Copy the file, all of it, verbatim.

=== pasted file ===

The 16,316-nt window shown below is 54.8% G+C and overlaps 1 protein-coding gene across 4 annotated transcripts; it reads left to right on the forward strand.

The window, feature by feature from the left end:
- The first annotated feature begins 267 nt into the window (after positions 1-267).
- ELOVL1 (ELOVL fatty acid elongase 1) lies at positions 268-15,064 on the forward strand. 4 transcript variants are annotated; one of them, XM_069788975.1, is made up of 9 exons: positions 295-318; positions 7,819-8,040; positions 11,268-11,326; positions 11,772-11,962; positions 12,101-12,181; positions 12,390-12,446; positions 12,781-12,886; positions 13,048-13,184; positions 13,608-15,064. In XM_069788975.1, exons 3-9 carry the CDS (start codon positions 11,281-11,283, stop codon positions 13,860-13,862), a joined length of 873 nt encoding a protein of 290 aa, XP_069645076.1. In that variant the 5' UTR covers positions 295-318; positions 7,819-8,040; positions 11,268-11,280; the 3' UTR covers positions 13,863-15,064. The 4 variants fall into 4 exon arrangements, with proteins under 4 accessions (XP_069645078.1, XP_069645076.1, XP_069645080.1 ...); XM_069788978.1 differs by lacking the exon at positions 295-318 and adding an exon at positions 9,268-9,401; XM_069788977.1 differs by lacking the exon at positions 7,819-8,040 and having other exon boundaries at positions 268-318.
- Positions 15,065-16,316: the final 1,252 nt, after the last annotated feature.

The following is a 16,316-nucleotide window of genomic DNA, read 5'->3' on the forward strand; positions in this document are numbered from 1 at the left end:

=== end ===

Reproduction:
The 16,316-nt window shown below is 54.8% G+C and overlaps 1 protein-coding gene across 4 annotated transcripts; it reads left to right on the forward strand.

The window, feature by feature from the left end:
- The first annotated feature begins 267 nt into the window (after positions 1-267).
- ELOVL1 (ELOVL fatty acid elongase 1) lies at positions 268-15,064 on the forward strand. 4 transcript variants are annotated; one of them, XM_069788975.1, is made up of 9 exons: positions 295-318; positions 7,819-8,040; positions 11,268-11,326; positions 11,772-11,962; positions 12,101-12,181; positions 12,390-12,446; positions 12,781-12,886; positions 13,048-13,184; positions 13,608-15,064. In XM_069788975.1, exons 3-9 carry the CDS (start codon positions 11,281-11,283, stop codon positions 13,860-13,862), a joined length of 873 nt encoding a protein of 290 aa, XP_069645076.1. In that variant the 5' UTR covers positions 295-318; positions 7,819-8,040; positions 11,268-11,280; the 3' UTR covers positions 13,863-15,064. The 4 variants fall into 4 exon arrangements, with proteins under 4 accessions (XP_069645078.1, XP_069645076.1, XP_069645080.1 ...); XM_069788978.1 differs by lacking the exon at positions 295-318 and adding an exon at positions 9,268-9,401; XM_069788977.1 differs by lacking the exon at positions 7,819-8,040 and having other exon boundaries at positions 268-318.
- Positions 15,065-16,316: the final 1,252 nt, after the last annotated feature.

The following is a 16,316-nucleotide window of genomic DNA, read 5'->3' on the forward strand; positions in this document are numbered from 1 at the left end: